The lance bombardier, thought to be the most severely injured soldier to survive an attack in Afghanistan, went to the top of Wentworth Woodhouse in Rotherham.
The 35-year-old Bessacarr man, who lost both legs and suffered brain damage which affected his memory and speech in a bomb attack in 2006, said: "I'm very, very proud.
"Out of everyone they could have asked, they asked me."
Asked more generally about the state of his current health, Mr Parkinson said: "I'm really well."
He was speaking after sampling the stunning views from the top of Wentworth Woodhouse, looking out on huge statues and chimneys dating back to the Georgian times from on high.
The veteran was there to officially launch rooftop tours at the historic mansion.
Members of the public will soon be able to access the high roof by climbing 135 steps to the top, or by using the fully accessible lift that Mr Parkinson travelled in.
Wentworth Woodhouse was one of the great mansions of Georgian England but slid into neglect and disrepair during the second half of the 20th century.
The vast mansion is currently encased in 700 tonnes of scaffolding as contractors attempt to replace its six-tennis-courts-sized main roof as part of the first phase of a £130 million programme to save the building, whose 606ft frontage is wider than Buckingham Palace.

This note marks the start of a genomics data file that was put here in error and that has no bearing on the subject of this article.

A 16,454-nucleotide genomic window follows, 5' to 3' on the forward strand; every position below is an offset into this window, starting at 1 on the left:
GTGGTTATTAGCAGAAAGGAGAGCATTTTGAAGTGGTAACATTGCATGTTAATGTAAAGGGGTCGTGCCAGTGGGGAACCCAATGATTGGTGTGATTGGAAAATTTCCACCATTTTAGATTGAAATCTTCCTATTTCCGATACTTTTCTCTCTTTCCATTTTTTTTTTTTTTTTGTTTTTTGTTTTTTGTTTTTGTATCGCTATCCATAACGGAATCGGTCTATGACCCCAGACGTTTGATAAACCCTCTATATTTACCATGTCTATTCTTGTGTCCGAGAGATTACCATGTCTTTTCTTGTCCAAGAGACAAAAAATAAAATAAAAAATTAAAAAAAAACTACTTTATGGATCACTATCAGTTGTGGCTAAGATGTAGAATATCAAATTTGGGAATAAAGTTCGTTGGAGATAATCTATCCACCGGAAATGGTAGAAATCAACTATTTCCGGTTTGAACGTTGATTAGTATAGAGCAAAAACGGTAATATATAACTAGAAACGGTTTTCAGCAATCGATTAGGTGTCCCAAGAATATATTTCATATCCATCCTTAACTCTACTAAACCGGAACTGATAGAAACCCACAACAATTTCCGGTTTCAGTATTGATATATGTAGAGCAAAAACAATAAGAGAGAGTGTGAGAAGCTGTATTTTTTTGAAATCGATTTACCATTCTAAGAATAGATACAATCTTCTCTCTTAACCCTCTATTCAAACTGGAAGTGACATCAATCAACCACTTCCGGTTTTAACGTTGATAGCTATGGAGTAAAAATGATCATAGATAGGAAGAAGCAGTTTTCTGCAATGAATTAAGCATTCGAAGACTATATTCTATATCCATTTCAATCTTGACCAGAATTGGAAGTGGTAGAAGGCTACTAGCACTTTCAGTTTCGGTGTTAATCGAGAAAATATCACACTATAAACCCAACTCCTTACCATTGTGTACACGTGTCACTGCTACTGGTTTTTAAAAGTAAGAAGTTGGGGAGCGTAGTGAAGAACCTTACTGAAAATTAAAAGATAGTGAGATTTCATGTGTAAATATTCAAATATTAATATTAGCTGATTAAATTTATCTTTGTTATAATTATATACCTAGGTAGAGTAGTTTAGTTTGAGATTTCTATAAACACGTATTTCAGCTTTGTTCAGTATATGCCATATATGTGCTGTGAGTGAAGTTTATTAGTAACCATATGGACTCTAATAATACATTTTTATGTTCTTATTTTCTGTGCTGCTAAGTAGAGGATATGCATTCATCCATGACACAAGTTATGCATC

Last week, Downton Abbey creator Julian Fellowes revealed to Vanity Fair that a visit by King George V and Queen Mary to the mansion in 1912 inspired the storyline for his new film, a spin-off from the ITV series.
It was bought by the Wentworth Woodhouse Preservation Trust in 2017 for £7 million, prompting the start of the restoration project.
Dame Julie Kenny, the chairwoman of the trust, said the rooftop tours are designed to give visitors an insight into the property's surroundings, and to show where the investment is being spent.
She said: "Most brides don't want to have a wedding at the front of the house now that there's so much scaffolding, so we need to be flexible and fleet of foot to have different offerings for all sorts of people.
"This is an offering for those who like heights, who like to have a look around and for those who want to see something they'll only ever see once in their lifetime."
Explaining how the rooftop is being replaced to protect the inside of the property from rain damage, she said: "We inherited 60 buckets, we've now got about 10, so there's a significant reduction in the amount of buckets we use."
Dame Julie added that it was "really special" to have Mr Parkinson at the launch, saying: "It's great to show that we can actually cater to all disabilities here on the roof."